This is the amazing moment a police helicopter found a toddler who had been missing for three days playing in a creek near his home.
Aj Elfalak, three, vanished from his family’s home in rural New South Wales, Australia, on Friday (September 3).
Friends and family immediately began searching the vast property but the boy was not found until today (September 6).
Incredible footage taken by a New South Wales search helicopter shows AJ sitting in a shallow creek just 500 metres from his home.
He can be seen drinking muddy water to survive as an officer can be heard saying: “I’ve got the boy. Get on the PA and tell them.”
AJ has been reunited with his family at their home in Putty, roughly 150km north-west of Sydney.
His overwhelmed mum, Kelly, collapsed to the ground when emergency services revealed they’d found the toddler.
She is adamant AJ is “not a wanderer” and fears he was taken.
The boy’s dad, Anthony, said finding him “has saved me from a lifetime of pain”.
Amazingly, the youngster was found in a “remarkable” condition with only some lacerations on his lower legs, ant bites and nappy rash, according to Special Operations Team Paramedic Gerry Pyke.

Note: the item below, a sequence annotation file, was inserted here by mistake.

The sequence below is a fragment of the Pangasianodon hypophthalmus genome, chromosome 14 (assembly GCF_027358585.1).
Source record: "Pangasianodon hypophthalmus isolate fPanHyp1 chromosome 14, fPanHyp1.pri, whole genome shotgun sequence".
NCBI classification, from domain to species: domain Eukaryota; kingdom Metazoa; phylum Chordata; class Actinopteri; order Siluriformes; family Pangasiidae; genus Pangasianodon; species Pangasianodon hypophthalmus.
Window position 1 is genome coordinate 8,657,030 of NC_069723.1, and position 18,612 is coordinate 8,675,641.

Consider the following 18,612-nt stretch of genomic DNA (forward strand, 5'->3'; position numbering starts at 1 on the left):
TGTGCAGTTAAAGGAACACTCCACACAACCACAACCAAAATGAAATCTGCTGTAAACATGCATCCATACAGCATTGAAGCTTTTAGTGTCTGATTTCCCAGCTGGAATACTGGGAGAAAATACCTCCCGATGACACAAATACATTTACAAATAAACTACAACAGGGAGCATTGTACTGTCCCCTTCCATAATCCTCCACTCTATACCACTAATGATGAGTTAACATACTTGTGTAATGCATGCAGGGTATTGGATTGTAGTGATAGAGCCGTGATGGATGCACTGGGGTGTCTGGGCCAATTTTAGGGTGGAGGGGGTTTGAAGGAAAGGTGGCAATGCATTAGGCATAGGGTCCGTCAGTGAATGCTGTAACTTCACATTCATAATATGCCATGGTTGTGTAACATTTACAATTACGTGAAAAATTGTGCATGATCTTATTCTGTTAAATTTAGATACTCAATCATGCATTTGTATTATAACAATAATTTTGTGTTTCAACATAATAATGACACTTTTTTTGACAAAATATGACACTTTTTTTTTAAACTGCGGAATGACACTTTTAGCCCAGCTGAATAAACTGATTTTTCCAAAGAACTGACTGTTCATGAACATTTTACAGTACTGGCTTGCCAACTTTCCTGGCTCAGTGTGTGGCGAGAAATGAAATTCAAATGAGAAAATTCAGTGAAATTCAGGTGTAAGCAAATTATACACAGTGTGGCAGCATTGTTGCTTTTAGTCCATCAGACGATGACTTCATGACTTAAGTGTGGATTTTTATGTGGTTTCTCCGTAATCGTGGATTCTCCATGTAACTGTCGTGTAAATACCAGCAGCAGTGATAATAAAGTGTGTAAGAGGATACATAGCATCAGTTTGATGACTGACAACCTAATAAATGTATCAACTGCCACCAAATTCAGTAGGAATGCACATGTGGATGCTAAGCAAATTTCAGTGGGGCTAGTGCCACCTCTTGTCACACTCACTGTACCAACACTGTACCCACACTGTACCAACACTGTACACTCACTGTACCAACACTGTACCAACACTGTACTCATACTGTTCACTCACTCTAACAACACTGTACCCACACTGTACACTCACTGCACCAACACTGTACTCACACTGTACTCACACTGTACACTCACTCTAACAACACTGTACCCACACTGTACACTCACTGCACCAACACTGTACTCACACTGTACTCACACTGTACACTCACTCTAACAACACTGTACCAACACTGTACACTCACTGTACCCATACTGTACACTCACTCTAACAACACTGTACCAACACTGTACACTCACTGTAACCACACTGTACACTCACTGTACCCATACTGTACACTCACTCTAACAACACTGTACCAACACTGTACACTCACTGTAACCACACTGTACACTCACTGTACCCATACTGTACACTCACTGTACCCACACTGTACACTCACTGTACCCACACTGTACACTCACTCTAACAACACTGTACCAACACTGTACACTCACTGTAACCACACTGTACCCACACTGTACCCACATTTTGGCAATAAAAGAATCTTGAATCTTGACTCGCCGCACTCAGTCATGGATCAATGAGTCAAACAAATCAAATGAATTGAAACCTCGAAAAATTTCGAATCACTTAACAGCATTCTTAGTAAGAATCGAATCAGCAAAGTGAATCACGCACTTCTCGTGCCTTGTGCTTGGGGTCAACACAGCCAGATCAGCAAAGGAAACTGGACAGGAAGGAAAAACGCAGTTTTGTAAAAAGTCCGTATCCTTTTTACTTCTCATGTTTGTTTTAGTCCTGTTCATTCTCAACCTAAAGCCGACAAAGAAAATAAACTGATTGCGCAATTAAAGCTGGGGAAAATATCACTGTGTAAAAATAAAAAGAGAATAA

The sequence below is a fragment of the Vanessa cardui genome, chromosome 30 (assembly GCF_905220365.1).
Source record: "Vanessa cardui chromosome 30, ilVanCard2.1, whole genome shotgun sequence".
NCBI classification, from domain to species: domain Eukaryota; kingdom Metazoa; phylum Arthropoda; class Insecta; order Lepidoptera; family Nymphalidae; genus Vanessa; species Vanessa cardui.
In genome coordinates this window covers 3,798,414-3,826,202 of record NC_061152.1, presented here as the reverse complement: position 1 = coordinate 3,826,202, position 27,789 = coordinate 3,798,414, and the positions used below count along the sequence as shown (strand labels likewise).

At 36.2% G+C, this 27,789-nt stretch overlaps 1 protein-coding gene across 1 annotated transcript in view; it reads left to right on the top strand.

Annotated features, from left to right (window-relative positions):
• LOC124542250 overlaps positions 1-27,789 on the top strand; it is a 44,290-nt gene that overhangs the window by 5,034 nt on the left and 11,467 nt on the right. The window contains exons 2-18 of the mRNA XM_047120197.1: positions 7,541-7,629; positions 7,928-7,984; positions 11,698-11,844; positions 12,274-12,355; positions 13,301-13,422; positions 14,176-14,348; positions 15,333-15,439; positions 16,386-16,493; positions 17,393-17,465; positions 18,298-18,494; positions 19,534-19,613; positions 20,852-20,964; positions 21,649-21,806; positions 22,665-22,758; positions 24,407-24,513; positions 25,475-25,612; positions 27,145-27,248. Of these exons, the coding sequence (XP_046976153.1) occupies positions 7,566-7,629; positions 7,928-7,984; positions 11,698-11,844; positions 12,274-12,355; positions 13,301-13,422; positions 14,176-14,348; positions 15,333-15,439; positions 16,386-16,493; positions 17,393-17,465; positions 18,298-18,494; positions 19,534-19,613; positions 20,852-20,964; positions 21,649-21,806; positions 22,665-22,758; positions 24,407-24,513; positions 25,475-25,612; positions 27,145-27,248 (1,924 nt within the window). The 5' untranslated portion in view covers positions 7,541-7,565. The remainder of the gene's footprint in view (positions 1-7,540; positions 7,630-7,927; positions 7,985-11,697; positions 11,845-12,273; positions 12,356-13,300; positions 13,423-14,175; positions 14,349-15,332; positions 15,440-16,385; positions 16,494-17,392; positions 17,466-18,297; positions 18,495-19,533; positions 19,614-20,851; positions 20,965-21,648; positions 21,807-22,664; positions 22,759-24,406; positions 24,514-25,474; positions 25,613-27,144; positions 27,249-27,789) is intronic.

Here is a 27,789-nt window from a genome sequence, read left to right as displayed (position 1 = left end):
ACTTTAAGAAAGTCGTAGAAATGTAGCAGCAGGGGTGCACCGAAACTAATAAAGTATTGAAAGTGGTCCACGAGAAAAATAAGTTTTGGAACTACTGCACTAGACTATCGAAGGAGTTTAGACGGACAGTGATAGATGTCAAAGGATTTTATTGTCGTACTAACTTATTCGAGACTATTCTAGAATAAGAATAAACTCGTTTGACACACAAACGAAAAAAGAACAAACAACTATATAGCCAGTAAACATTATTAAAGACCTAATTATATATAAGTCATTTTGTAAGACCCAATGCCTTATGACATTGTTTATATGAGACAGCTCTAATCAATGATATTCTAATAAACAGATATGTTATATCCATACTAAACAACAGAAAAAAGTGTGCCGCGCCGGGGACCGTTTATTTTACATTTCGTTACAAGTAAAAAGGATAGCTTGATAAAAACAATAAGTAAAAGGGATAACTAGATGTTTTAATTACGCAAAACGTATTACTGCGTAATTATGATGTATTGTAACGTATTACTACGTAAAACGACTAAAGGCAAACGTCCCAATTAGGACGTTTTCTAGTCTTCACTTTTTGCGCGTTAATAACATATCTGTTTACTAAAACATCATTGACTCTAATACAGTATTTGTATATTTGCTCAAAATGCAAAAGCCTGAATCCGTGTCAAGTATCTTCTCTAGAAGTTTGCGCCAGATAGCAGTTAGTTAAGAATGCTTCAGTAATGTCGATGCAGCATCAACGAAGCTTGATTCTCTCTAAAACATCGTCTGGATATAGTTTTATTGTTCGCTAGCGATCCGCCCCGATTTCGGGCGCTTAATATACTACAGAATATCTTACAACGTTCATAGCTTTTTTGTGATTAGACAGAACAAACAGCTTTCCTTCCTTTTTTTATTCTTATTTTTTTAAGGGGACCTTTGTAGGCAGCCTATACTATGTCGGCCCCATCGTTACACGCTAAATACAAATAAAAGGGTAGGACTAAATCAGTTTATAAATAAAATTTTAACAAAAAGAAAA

“Once mum and dad were cuddling him, his spirits picked up and we had him in the back of the ambulance for about 1.5 hours, just checking him over,” he added.
“He was sleeping the whole time which was not surprising and once he woke up all he wanted to do was eat.”
The youngster was given some well-deserved slices of pizza and a banana to tuck into.
Superintendent Tracy Chapman believed the water source that AJ was found playing in is “potentially what gave him that opportunity to survive”.
“Certainly experts that we’ve consulted, if he had access to water, he was always going to be able to survive the longest period of time, with dehydration being the issue,” she said.
“He’d obviously found some water and was able to access that, (and) was clearly drinking it.”
When the first rescuer reached AJ, he was found kneeling in the riverbed.
“The SES member put his hand on the boy's shoulder and he turned towards him and there was a huge smile,” SES chief inspector Simon Merrick said. “It's smile the rescuer will never forget.”
An investigation is now underway into what happened to AJ, who has justifiably been dubbed Australia’s toughest child.
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